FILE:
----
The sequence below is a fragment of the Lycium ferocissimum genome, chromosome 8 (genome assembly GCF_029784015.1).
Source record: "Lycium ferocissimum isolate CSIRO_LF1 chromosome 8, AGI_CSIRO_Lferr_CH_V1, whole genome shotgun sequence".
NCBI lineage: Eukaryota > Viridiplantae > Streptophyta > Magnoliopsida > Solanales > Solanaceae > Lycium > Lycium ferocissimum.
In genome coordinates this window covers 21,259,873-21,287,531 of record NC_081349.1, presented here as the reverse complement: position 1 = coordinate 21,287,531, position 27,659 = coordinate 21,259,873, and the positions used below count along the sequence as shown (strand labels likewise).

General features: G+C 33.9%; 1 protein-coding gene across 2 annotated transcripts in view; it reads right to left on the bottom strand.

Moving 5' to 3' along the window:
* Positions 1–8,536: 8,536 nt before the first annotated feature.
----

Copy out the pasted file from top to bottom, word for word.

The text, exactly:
The sequence below is a fragment of the Lycium ferocissimum genome, chromosome 8 (genome assembly GCF_029784015.1).
Source record: "Lycium ferocissimum isolate CSIRO_LF1 chromosome 8, AGI_CSIRO_Lferr_CH_V1, whole genome shotgun sequence".
NCBI lineage: Eukaryota > Viridiplantae > Streptophyta > Magnoliopsida > Solanales > Solanaceae > Lycium > Lycium ferocissimum.
In genome coordinates this window covers 21,259,873-21,287,531 of record NC_081349.1, presented here as the reverse complement: position 1 = coordinate 21,287,531, position 27,659 = coordinate 21,259,873, and the positions used below count along the sequence as shown (strand labels likewise).

General features: G+C 33.9%; 1 protein-coding gene across 2 annotated transcripts in view; it reads right to left on the bottom strand.

Moving 5' to 3' along the window:
* Positions 1–8,536: 8,536 nt before the first annotated feature.